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Sunday, October 23, 2016

Book review: 'Undaunted Courage' by Stephen E. Ambrose

For two decades (literally) I've been meaning to read Undaunted Courage, ever since I found out that my Boss Man at the time was reading it, and I never thought he read anything except cereal boxes, so it had to be good.

At the East Falls Church Metro station not long ago, a woman walked up when she saw me engaged in the book, and talked about it nonstop while we waited for the train, and she continued chatting about it on the train. 

I know a book is good when I think about the characters during the day (!) and wonder what they are doing which first happened to me with Lonesome Dove, one of the last great contemporary fictions I have read.  But, back to the subject. Undaunted is a very good book.  And it's not fiction.I wondered what they were doing for food.  (Here, would you like some horse with that bitterroot?)

Although it starts out dry (someone said "like a history book") it doesn't take long before it inserts its hypnosis in your mind, and off you go riding on the trail (1804-1806), on the wagons, the horses, and the tree boats on the waterways with Meriwether Lewis (1774-1809) and William Clark (1770-1838) whose assignment from President Thomas Jefferson (1743-1826) was to find a northwest route to the Pacific Ocean which they did not, but they got to the Pacific.

Never mind.

Reading correspondence always enlivens any story, and here, the characters come alive in the only way they can.  President Jefferson's hopes, dreams, doubts, and orders to find a route are laid out.  He becomes more personable, too.

Excellent maps are included, and I kept wishing there were more of them to supply additional details.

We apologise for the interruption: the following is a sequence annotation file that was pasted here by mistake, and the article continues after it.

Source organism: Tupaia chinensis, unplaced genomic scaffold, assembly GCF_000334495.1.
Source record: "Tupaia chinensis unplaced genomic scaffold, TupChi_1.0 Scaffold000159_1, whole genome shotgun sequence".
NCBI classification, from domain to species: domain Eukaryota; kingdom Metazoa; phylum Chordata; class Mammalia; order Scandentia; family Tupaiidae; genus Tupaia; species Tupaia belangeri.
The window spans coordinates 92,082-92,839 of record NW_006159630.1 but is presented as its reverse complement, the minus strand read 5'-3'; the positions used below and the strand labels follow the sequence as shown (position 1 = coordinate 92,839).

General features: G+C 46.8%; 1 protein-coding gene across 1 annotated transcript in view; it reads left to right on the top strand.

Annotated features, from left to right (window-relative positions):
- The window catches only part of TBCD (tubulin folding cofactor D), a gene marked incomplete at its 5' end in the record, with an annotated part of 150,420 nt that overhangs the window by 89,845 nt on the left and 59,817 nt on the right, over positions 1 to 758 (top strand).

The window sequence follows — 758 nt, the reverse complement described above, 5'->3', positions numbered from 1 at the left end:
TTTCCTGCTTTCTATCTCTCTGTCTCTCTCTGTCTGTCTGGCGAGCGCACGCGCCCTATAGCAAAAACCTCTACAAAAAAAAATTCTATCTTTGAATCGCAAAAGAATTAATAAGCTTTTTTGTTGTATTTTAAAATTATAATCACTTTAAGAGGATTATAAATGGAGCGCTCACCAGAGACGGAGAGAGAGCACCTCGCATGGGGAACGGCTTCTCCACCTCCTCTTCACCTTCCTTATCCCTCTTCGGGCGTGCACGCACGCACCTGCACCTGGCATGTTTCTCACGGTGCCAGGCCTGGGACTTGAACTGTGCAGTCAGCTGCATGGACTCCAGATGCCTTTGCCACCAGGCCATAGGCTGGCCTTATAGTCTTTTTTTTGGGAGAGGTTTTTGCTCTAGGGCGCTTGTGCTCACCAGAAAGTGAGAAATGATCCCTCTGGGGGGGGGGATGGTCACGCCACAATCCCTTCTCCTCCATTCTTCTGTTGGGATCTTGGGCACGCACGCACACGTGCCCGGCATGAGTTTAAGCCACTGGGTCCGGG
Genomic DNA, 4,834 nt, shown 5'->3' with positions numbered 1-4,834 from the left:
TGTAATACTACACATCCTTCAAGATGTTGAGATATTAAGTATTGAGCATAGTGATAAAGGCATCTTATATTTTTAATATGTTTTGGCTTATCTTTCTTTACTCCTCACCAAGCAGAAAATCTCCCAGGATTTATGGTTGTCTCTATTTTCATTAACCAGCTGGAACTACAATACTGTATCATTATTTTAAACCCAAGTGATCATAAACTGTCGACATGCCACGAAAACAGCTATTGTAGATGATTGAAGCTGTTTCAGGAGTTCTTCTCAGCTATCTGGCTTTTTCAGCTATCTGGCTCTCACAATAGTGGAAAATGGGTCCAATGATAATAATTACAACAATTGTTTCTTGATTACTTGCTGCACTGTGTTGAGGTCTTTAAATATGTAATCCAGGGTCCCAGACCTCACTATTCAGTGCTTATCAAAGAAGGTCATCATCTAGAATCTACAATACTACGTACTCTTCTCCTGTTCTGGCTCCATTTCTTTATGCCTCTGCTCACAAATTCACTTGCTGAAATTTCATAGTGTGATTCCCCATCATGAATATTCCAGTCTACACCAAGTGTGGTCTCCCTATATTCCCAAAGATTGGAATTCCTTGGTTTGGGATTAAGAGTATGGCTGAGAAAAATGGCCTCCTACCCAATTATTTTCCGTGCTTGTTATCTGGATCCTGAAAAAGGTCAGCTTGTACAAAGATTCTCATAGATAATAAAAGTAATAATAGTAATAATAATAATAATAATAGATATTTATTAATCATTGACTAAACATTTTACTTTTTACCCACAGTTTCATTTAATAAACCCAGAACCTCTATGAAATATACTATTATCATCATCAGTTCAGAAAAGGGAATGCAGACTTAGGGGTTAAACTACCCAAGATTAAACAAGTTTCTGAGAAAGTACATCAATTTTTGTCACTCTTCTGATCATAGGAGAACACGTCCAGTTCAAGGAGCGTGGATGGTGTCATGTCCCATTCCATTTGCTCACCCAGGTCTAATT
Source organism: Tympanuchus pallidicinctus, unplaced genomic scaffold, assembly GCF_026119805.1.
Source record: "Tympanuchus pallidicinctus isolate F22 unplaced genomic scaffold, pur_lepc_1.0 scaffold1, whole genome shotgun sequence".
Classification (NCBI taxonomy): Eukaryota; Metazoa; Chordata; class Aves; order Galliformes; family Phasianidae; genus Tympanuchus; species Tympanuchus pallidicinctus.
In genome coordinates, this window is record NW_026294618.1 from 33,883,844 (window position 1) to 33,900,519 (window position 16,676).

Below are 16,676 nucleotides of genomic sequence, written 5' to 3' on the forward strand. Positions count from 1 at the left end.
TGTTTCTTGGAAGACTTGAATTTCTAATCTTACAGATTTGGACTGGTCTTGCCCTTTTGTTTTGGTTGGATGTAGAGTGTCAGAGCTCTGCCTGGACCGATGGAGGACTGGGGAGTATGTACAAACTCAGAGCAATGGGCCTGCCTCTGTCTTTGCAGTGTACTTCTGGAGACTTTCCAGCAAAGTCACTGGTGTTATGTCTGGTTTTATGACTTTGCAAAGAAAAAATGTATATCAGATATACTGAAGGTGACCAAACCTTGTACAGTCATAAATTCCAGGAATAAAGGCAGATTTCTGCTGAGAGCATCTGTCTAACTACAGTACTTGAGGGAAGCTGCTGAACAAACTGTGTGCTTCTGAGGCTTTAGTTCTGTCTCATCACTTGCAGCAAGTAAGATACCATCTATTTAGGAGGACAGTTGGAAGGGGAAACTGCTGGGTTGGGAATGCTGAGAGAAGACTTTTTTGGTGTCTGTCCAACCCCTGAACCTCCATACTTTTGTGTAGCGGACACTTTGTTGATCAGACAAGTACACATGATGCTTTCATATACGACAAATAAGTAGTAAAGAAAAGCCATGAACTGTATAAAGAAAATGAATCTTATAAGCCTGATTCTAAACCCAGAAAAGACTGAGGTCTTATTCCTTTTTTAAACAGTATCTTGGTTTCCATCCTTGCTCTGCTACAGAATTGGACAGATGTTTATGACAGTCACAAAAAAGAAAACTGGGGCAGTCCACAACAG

Escaping and befriending various tribes of Indians are only part of the story.  The explorers' mastery of icy mountains and river crossings are astonishing, and Lewis describes vividly in his journals their discoveries of new plants, birds, and animals.  The men's jarring with bears, snakes, and their communication with Indians when no one spoke the others' languages were just a few of the feats which load the book and leave you incredulous so much was accomplished amidst the harsh conditions.
A surprising element with scattered bits of information found throughout the tale is description of a married couple who accompanied them, the woman, an Indian, Sacagawea, who joined the troop to help with language interpretation.  On the way she gave birth to their first child, and later, after the journey ended and she died,  Clark adopted both her children.  

I don't believe anyone has been able to pinpoint the exact reasons, after the journey ended, that Lewis did not respond to Jefferson's letters and pleas for information about the publication of Lewis's journals, but I shall join others and offer my guess.
Perhaps he was overwhelmed and did not know how to begin the massive project, assembling and ordering his papers, and take them through the publication process, unable to report to Jefferson that he had not begun. Sometimes, beginning is the hardest part. 

After the journey ended, President Jefferson appointed Lewis to the governorship of the Louisiana Territory. On a trip from there to Washington, D.C., Lewis supposedly killed himself on the Natchez Trace in Tennessee, according to "experts." (Here is the place. )   (When presented the evidence, Jefferson joined the believers, but there are many doubters.)

In 1996 (the year Undaunted came out) a Tennessee coroner's jury recommended (in concert with 200 members of Lewis's family) that his body be exhumed for forensic analysis which only took the U.S. Department of the Interior 12 years, until 2008 to sanction.  In 2010 the Obama administration rescinded the decision. Why?  (New book.) 

Maybe an erstwhile member of the Meriwether Lewis Chapter of the Lewis and Clark Trail Heritage Foundation can conduct her own exploration and use FOIA to request documents,  learn the reason(s), and write all about it

In later years Undaunted's author, Stephen Ambrose (1936-2002) was accused of sloppy research and plagiarism in many of his books. 

I kept wishing I had read it before I took a cross-country trip last year with my son, since we traveled on and near many of places Lewis and Clark visitedWe might still be on the road. 

A companion pictorial history is also available, with many of the marvelous scenes and paintings included in the original volume, all to be found at my favorite public library, the Fairfax County Public Library, the best. 

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